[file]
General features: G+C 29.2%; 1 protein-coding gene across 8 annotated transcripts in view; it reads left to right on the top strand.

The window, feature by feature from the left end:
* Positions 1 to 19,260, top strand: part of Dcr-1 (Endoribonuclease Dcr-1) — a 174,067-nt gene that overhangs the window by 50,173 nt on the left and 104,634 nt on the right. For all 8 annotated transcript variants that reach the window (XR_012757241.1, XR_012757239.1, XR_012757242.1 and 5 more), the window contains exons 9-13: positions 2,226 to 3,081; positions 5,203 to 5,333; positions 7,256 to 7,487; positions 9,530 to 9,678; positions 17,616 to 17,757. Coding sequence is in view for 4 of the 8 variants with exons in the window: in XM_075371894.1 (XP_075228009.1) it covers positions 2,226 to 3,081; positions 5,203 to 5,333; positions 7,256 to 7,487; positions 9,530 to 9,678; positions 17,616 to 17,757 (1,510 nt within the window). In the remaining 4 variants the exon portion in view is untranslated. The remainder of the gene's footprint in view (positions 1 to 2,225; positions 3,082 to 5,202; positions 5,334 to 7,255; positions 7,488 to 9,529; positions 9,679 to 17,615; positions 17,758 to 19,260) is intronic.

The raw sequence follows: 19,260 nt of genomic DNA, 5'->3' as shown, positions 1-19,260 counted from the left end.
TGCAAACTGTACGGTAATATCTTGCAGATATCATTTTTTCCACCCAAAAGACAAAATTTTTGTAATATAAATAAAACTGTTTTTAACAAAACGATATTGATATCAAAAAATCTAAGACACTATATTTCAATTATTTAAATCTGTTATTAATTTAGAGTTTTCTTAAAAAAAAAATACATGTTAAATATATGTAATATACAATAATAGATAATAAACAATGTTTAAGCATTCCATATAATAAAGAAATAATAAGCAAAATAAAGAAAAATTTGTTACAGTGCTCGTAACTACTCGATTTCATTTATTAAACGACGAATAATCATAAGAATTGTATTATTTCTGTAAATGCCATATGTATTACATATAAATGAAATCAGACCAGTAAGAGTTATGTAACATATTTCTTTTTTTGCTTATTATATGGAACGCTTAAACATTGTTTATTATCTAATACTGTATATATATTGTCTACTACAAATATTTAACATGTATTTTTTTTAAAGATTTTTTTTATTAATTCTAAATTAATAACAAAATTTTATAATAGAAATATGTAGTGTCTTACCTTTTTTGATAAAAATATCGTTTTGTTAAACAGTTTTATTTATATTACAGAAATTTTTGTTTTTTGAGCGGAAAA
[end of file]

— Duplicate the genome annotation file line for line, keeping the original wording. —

General features: G+C 29.2%; 1 protein-coding gene across 8 annotated transcripts in view; it reads left to right on the top strand.

The window, feature by feature from the left end:
* Positions 1 to 19,260, top strand: part of Dcr-1 (Endoribonuclease Dcr-1) — a 174,067-nt gene that overhangs the window by 50,173 nt on the left and 104,634 nt on the right. For all 8 annotated transcript variants that reach the window (XR_012757241.1, XR_012757239.1, XR_012757242.1 and 5 more), the window contains exons 9-13: positions 2,226 to 3,081; positions 5,203 to 5,333; positions 7,256 to 7,487; positions 9,530 to 9,678; positions 17,616 to 17,757. Coding sequence is in view for 4 of the 8 variants with exons in the window: in XM_075371894.1 (XP_075228009.1) it covers positions 2,226 to 3,081; positions 5,203 to 5,333; positions 7,256 to 7,487; positions 9,530 to 9,678; positions 17,616 to 17,757 (1,510 nt within the window). In the remaining 4 variants the exon portion in view is untranslated. The remainder of the gene's footprint in view (positions 1 to 2,225; positions 3,082 to 5,202; positions 5,334 to 7,255; positions 7,488 to 9,529; positions 9,679 to 17,615; positions 17,758 to 19,260) is intronic.

The raw sequence follows: 19,260 nt of genomic DNA, 5'->3' as shown, positions 1-19,260 counted from the left end.
TGCAAACTGTACGGTAATATCTTGCAGATATCATTTTTTCCACCCAAAAGACAAAATTTTTGTAATATAAATAAAACTGTTTTTAACAAAACGATATTGATATCAAAAAATCTAAGACACTATATTTCAATTATTTAAATCTGTTATTAATTTAGAGTTTTCTTAAAAAAAAAATACATGTTAAATATATGTAATATACAATAATAGATAATAAACAATGTTTAAGCATTCCATATAATAAAGAAATAATAAGCAAAATAAAGAAAAATTTGTTACAGTGCTCGTAACTACTCGATTTCATTTATTAAACGACGAATAATCATAAGAATTGTATTATTTCTGTAAATGCCATATGTATTACATATAAATGAAATCAGACCAGTAAGAGTTATGTAACATATTTCTTTTTTTGCTTATTATATGGAACGCTTAAACATTGTTTATTATCTAATACTGTATATATATTGTCTACTACAAATATTTAACATGTATTTTTTTTAAAGATTTTTTTTATTAATTCTAAATTAATAACAAAATTTTATAATAGAAATATGTAGTGTCTTACCTTTTTTGATAAAAATATCGTTTTGTTAAACAGTTTTATTTATATTACAGAAATTTTTGTTTTTTGAGCGGAAAA